Trial: Heidi Carter will not testify, prosecutors and defense rest case

Content warning: This article contains references to sexual violence.

EVANSVILLE — The State of Indiana rested its case against Heidi Carter, who is accused of being an accessory to murder and rape, Tuesday afternoon following a judge's decision to rule hundreds of pages of Facebook records put forth by prosecutors inadmissible in court.

Carter's trial came to a close on just its second day, and the 37-year-old told the court she would not be testifying in her own defense at the advice of her counsel, attorney Barry Blackard.

Jurors heard testimony regarding DNA evidence Tuesday morning, reviewed police body camera footage and watched more than two hours of Carter's taped interrogation by an Evansville Police Department detective.

Day 1 Recap:Survivor in death, rape, kidnapping case describes 'sheer, blinding pain,' gruesome scene

Vanderburgh County Deputy Prosecuting Attorney Emily Hall had hoped to close the state's presentation of evidence by discussing more than 600 pages of Carter's Facebook messages, but Circuit Court Judge David Kiely said prosecutors failed to properly certify the authenticity of the documents or account for prejudicial information contained therein.

After a testy back-and-forth with Hall, Kiely ruled the evidence inadmissible in court. The state soon rested its case, as did Carter's defense.

Evansville police arrested Carter on Oct. 19, 2021, after multiple law enforcement agencies responded to a reported kidnapping and murder in the 1800 block of Stinson Avenue.

During her trial, Vanderburgh County Prosecutors accused Carter of directly aiding, and at times directing, her ex-boyfriend Carey David Hammond when he allegedly murdered 50-year-old Timothy Scott Ivy and repeatedly raped Ivy's girlfriend.

Following the murder of Ivy, prosecutors said Carter and Hammond kept his girlfriend restrained to a bed while she suffered from a serious head injury.

Police shot and killed Hammond when he emerged from Carter's Stinson Avenue residence holding what authorities thought was a gun. It turned out to be an object twisted into the shape of gun.

More:Heidi Kathleen Carter, suspect in Evansville murder, has violent criminal history

Tuesday's session followed powerful testimony from Ivy's surviving girlfriend, who took the stand Monday alongside Cynthia Weinzapfel, the woman who first alerted police to the alleged murder-kidnapping after she discovered Ivy's body buried under clutter inside Carter's residence.

Ivy's girlfriend told the jury Monday that Carter helped Hammond restrain the couple and held her at gunpoint while Hammond raped her, a claim Carter's defense attorney disputed during his opening arguments.

The interrogation

During the trial's second day, prosecutors sought to use Carter's own words to illustrate her alleged culpability.

Jurors reviewed more than two hours of Carter's taped police interrogation, which EPD Detective Steven Toney conducted shortly after Carter's arrest.

The footage showed Carter admitting to certain allegations, disputing others, and at time contradicting statements she uttered just minutes earlier. As the footage played on courtroom televisions, Carter watched intently as she rocked her chair back and forth.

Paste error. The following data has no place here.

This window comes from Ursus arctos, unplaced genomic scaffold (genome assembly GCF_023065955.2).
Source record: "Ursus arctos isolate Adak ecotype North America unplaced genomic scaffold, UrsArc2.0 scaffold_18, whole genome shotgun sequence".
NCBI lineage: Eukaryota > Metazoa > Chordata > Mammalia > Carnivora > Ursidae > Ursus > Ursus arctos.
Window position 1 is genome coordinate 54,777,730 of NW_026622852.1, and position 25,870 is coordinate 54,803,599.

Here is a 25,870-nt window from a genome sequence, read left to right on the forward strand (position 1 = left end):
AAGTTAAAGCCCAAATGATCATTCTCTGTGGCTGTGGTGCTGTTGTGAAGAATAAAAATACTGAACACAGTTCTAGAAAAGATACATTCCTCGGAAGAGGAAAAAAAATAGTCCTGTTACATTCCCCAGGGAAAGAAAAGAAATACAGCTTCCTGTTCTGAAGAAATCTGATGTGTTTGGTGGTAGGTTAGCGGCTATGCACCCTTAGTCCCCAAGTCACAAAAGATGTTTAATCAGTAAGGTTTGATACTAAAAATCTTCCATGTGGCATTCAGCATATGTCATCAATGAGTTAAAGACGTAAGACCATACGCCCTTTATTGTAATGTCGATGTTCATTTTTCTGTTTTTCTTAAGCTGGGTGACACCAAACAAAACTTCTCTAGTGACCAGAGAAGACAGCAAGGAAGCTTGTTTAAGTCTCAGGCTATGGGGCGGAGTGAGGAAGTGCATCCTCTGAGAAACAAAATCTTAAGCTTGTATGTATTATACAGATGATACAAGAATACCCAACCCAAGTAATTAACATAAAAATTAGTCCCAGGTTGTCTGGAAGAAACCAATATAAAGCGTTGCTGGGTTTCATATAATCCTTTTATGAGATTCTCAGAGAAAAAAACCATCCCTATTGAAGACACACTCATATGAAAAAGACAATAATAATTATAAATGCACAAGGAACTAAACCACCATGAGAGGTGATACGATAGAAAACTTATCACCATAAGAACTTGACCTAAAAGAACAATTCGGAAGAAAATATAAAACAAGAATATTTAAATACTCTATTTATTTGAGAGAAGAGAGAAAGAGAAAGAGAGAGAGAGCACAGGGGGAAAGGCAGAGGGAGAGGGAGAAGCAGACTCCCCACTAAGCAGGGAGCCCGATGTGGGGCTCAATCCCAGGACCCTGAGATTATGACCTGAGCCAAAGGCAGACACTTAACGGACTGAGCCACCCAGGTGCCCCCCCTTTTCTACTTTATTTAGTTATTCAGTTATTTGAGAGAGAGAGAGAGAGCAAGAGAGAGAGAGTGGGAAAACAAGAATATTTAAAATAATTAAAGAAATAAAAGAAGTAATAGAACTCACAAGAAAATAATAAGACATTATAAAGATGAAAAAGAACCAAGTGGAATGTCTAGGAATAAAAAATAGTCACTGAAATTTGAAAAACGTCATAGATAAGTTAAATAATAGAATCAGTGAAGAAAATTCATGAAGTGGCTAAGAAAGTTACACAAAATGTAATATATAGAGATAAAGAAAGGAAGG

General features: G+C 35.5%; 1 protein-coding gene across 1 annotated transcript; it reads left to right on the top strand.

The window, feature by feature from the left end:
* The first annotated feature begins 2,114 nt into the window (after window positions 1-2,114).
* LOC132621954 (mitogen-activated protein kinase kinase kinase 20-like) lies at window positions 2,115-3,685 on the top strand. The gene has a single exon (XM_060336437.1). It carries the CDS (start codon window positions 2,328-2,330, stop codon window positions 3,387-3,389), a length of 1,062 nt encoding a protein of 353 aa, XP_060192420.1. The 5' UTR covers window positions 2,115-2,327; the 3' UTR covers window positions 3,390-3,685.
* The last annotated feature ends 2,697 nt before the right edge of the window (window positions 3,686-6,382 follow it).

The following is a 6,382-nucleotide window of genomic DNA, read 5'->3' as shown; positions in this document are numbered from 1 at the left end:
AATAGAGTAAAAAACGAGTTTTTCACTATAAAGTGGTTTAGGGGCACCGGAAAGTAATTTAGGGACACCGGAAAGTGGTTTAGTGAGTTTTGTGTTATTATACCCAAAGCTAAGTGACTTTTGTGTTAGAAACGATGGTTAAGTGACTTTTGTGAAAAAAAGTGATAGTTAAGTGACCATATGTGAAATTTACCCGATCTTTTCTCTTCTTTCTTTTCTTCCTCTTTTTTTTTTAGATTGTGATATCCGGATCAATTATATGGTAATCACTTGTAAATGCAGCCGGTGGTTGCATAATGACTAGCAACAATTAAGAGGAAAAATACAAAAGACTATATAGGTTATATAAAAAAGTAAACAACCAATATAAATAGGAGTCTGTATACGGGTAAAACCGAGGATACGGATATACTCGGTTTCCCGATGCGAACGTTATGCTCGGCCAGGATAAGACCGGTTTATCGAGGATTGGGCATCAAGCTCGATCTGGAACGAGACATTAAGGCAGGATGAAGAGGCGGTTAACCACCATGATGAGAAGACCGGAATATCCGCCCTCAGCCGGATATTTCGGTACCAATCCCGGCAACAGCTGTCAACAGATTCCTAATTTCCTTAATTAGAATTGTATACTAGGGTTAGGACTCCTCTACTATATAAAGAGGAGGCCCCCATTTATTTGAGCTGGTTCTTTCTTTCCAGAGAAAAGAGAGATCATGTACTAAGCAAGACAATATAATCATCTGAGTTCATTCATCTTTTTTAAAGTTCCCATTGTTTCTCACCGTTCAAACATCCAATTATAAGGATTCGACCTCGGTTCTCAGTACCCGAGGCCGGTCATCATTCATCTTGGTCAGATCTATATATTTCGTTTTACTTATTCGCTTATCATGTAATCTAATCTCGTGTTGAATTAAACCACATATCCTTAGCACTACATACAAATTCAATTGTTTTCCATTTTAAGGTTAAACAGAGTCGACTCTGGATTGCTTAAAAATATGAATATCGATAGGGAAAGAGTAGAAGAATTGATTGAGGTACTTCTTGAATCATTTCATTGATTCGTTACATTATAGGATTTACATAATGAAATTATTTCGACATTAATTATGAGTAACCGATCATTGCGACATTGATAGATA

Jurors watched and listened closely, too — the audio was at times distorted and difficult to understand.

"A lot of bad stuff happened in your house," Toney told Carter early in the interrogation. "We wouldn't be here if this wasn't a big deal."

The home in which a bizarre Oct. 20, 2021 murder, rape and kidnapping case unfolded on Stinson Avenue om Evansville's West Side.
The home in which a bizarre Oct. 20, 2021 murder, rape and kidnapping case unfolded on Stinson Avenue om Evansville's West Side.

When asked if she helped Hammond "in any way," Carter responded by saying, "I did, to a certain extent, because I didn't stop him."

Carter denied participating in any alleged "restraining" of Ivy or his girlfriend, but she also said she "pretended" to help Hammond restrain the couple.

"I didn't want her to be taped up or restrained," Carter told Toney during the interrogation. "Because that would hurt her."

Carter unequivocally denied ever pointing a gun at Ivy's girlfriend, and she denied encouraging Hammond to rape her.

When Toney began probing for information about Ivy's death, Carter is seen breaking down and crying. She said Hammond killed Ivy while she was out of the house, and that he told her over the phone there was "blood everywhere."

When she returned, Ivy's girlfriend reportedly told Carter that Hammond "beat" and "strangled" him to death.

Why Carter said she did not call 911

Toney asked Carter point blank why she never alerted authorities – It's a question that has loomed large over the trial, and the case in general.

Ivy's girlfriend testified that she was restrained to a bed for hours, and Carter said during the interrogation that she had the freedom to leave - and did indeed leave - the residence on multiple occasions, but yet she never dialed 911.

"He (Hammond) tied up and raped a girl in front of you," Toney told Carter. "Why didn't you call 911?"

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Carter's response to Toney's questions about a potential call for help were rambling, and often consisted of little more than sentence fragments.

At times, Carter said she was scared of Hammond. She "hated him," but also "loved him."

As the situation at the Stinson Avenue home progressed, Carter told Toney she thought about killing Hammond to free Ivy's girlfriend. But she couldn't pull the trigger.